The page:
Third, is at Penn State, we need to either forget things we can't control and focus on what we can. We need to take care of business, finish undefeated, period, and then let the BCS implode should they not put us in the championship game. Screw impressions, which is all the rankings are. I'm sure that's what Joe Pa is telling them right now. And that's why I shrug my shoulders and say we've got to finish the season out strong and screw what all the experts think.

Also: I can't wait until this week's press conference with Paterno to get his reaction when a reporter asks him about it. Can't. Wait.

Rushing the field

This previous weekend saw an incredibly exciting game where number 1 (BCS rankings) Texas Longhorns were upset on the road by number 7 Texas Tech, 39-33, winning on the next-to-last play of the game.

It also saw Texas Tech fans at their embarrassing and predictable worst. The Associated Press not only got the event wrong (shocking!) but severely downplayed the possibility of a different outcome:
    Thousands of Texas Tech fans poured onto the field and had to be sent off while the play was under review to make sure Crabtree didn't step out of bounds. Once the fans were chased off the field and Tech kicked the extra point, the Red Raiders were penalized and forced to kick off from their own 7.

    When Texas couldn't pull of a miracle kickoff return, the fans ran back on the field to celebrate the biggest win in Texas Tech history.
First, they got one fifteen yard penalty for rushing the field when Texas Tech scored the touchdown. Second, not being aware enough to realize that NO TIME ELAPSES during an extra-point attempt, they rushed the field again (I predicted this) getting another fifteen-yard penalty. This forced Texas Tech to kickoff from their own 7.5 yard-line. Texas head coach tried to arrange for an automatic fair catch, but unfortunately that isn't allowed. Either way, a squib kick that starts at your own 40 is a lot more dangerous than one that starts at the opponent's 40. Despite wanting for a Texas upset I think I would have been even more satisfied if the Longhorns had somehow scored because of this.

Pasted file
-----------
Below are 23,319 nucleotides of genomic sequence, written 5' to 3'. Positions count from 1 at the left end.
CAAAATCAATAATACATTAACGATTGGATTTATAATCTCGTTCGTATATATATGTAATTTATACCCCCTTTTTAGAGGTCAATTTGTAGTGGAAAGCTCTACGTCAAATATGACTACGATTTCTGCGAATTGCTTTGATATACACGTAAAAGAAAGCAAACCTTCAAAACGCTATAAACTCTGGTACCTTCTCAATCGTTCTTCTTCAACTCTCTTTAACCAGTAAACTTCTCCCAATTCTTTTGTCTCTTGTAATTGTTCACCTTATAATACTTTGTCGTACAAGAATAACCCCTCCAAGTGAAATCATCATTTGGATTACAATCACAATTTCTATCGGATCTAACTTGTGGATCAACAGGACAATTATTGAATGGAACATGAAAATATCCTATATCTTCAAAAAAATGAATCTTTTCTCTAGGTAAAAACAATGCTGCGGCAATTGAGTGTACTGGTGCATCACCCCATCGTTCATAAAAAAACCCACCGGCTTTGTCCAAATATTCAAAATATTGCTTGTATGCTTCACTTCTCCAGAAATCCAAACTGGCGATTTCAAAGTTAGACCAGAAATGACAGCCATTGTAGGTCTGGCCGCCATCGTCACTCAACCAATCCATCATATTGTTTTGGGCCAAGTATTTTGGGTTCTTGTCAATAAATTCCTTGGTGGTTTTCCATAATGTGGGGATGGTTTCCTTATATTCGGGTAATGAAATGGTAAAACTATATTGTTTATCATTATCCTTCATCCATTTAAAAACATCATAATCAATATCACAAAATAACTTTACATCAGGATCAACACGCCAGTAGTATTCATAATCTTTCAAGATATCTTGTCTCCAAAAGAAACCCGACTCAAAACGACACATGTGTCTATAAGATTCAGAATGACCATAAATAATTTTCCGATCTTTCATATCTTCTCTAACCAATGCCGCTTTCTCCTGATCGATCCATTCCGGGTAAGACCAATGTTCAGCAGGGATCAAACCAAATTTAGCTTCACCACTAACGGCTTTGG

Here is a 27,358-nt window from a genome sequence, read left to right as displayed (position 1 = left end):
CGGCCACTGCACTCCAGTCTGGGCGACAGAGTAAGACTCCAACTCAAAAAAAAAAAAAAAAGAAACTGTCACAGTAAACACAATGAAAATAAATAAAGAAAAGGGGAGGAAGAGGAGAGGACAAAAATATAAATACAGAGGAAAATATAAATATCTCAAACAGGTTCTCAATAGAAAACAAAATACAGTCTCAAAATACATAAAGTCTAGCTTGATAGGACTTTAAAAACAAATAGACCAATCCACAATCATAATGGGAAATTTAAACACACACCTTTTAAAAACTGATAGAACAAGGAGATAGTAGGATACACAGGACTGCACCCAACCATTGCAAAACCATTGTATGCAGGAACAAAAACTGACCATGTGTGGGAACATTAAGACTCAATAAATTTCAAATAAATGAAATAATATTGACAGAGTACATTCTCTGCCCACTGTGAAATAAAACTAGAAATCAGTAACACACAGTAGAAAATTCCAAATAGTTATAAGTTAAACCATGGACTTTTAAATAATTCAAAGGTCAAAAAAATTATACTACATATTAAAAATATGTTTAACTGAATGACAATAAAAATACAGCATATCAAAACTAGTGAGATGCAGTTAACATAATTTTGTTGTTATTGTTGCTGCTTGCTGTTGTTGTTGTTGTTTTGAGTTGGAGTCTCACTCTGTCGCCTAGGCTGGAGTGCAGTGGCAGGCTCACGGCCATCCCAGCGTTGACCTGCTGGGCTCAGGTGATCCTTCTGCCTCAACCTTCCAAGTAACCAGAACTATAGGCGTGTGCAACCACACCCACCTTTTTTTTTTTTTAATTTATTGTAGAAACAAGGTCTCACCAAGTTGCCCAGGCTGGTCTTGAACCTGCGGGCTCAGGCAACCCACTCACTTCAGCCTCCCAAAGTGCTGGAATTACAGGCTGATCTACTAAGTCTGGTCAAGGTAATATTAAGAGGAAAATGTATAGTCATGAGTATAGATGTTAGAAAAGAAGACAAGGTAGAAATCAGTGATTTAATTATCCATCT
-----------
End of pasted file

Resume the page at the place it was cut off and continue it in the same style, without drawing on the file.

Well, I'm sure that the Red Raiders fans will learn from this incident and not do it again. Oh, wait, this has happened before, even after the university put in a really effective "zero tolerance" policy in 2002:
    LUBBOCK, Texas (AP) — Texas Tech students celebrated a 42-38 victory over Texas on Saturday by storming the field, ignoring a two-day-old "zero tolerance" policy prohibiting fans from going onto the stadium turf. In announcing the new policy Thursday, university officials said anyone going onto the field before, after or during games would be subject to arrest.

    But moments after Texas Tech beat fourth-ranked Texas behind Kliff Kingsbury's six touchdown passes, thousands of students poured onto the turf of Jones SBC Stadium, where Texas Tech players were still gathered.